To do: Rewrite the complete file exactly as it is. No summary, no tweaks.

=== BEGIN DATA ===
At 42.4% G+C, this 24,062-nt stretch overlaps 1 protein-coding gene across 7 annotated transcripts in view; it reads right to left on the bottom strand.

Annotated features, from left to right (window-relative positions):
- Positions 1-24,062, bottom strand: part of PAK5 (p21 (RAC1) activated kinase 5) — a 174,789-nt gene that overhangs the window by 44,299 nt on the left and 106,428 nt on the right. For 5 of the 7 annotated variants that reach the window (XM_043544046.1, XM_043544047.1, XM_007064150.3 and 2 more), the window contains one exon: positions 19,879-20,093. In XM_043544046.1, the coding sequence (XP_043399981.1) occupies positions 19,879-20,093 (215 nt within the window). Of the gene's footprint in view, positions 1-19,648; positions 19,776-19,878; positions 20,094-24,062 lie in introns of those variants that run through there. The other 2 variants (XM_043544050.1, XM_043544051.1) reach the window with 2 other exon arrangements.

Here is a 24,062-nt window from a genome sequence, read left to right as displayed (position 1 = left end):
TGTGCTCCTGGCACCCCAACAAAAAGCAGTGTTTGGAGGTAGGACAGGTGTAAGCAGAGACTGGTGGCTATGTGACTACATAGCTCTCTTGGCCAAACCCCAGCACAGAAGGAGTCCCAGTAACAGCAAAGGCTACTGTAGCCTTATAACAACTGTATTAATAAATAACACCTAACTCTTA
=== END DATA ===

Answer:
At 42.4% G+C, this 24,062-nt stretch overlaps 1 protein-coding gene across 7 annotated transcripts in view; it reads right to left on the bottom strand.

Annotated features, from left to right (window-relative positions):
- Positions 1-24,062, bottom strand: part of PAK5 (p21 (RAC1) activated kinase 5) — a 174,789-nt gene that overhangs the window by 44,299 nt on the left and 106,428 nt on the right. For 5 of the 7 annotated variants that reach the window (XM_043544046.1, XM_043544047.1, XM_007064150.3 and 2 more), the window contains one exon: positions 19,879-20,093. In XM_043544046.1, the coding sequence (XP_043399981.1) occupies positions 19,879-20,093 (215 nt within the window). Of the gene's footprint in view, positions 1-19,648; positions 19,776-19,878; positions 20,094-24,062 lie in introns of those variants that run through there. The other 2 variants (XM_043544050.1, XM_043544051.1) reach the window with 2 other exon arrangements.

Here is a 24,062-nt window from a genome sequence, read left to right as displayed (position 1 = left end):
TGTGCTCCTGGCACCCCAACAAAAAGCAGTGTTTGGAGGTAGGACAGGTGTAAGCAGAGACTGGTGGCTATGTGACTACATAGCTCTCTTGGCCAAACCCCAGCACAGAAGGAGTCCCAGTAACAGCAAAGGCTACTGTAGCCTTATAACAACTGTATTAATAAATAACACCTAACTCTTA